As the general election approaches, the Conservative Party has now begun to set out its proposals for education reform. However the party's choice to frame its ideas in the language of 'war on mediocrity' and 'war on illiteracy' has managed to set an adversarial tone to the debate. As the Sunday Times revealed on February 1st, the education secretary Nicky Morgan has declared that all 6 year pupils must be able to recall all times tables; be able to perform long division and complex multiplication; and be able to read a novel before they leave primary school. If any child fails any of these requirements, head teachers face losing their jobs.

A large proportion of pupils may well be capable of achieving these targets, but as various education professionals have responded in the ensuing days, the notion that every single child will be able to pass them is simply laughable. Not only does it fail to take into account a margin of error - both for pupils on the day of their test, and for those who mark the tests - but even if the pass rate was 99% head teachers would be losing their jobs in droves.

In continued antagonistic form, the prime minister David Cameron in a speech on Monday, 2nd January announced that schools rated by Ofsted as 'requires improvement' or 'inadequate' would automatically be considered for academy status if not demonstrating the capacity to improve. Currently, only those rated as inadequate by Ofsted face this process. Cameron's adversarial delivery of this ultimatum infers that, no matter how much he might deny it, he is aware that this may be perceived as more threat than promise. In any case, according to the House of Commons Education Committee report published on January 27th this year, there is no firm evidence that conversion to academy status automatically confers improvement.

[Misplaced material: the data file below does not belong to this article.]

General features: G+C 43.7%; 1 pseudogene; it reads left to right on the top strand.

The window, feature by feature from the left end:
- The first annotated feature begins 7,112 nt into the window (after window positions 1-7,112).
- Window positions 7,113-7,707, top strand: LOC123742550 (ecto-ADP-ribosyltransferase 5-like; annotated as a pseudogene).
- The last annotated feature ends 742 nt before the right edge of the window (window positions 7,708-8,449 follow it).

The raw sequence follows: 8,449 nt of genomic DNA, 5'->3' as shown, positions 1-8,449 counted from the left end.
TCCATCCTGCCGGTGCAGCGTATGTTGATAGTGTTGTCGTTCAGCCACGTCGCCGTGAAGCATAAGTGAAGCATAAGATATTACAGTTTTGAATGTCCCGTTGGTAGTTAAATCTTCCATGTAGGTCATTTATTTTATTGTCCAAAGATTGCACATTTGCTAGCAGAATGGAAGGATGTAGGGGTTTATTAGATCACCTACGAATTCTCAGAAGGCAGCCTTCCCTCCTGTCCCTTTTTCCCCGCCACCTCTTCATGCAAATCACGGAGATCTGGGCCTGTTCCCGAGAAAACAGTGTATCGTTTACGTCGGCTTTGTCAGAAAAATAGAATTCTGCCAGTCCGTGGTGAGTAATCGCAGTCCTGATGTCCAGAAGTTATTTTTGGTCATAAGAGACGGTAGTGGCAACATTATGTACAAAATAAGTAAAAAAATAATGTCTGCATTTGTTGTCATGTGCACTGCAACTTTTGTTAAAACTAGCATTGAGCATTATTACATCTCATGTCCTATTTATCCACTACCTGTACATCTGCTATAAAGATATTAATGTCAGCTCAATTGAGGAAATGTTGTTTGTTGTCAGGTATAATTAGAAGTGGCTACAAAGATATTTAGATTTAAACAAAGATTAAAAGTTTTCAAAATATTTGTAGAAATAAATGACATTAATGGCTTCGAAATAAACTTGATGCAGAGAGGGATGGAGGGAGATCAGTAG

Although Cameron delivered the proposals on protecting school funding in fairly upbeat phrasing, he did not admit until pressed, that there would be no inflation-linked increases. Sam Freedman, of the education charity Think First, calculated that this could result in an overall cut in real terms of around 10%, depending on the rate of inflation. This has not been received well by schools with already-stretched budgets.

The problem framing this entire set of proposals is that they assume a default position of conflict between Westminster and the education sector. Our schools aren't good enough, runs the narrative, so we will impose a tighter regime of threat and punishment in order to improve them. At the same time we will restrict resources for equipping schools, but the extra pressure will enable teaching staff to pull brilliant new budgeting strategies out of the hat. However, teaching is an inherently creative profession that requires huge amounts of energy. Perhaps a little relief from threats of management change, the demanding regime of targets and Ofsted inspections may restore some energy and enable creativity to flourish. It may go unrecognised, but the environment that Westminster creates in the way it engages with schools, filters right down from headteacher, to staff, to the pupils. The Conservative Party needs to ask itself, now, whether it really wants our children to learn in a war zone.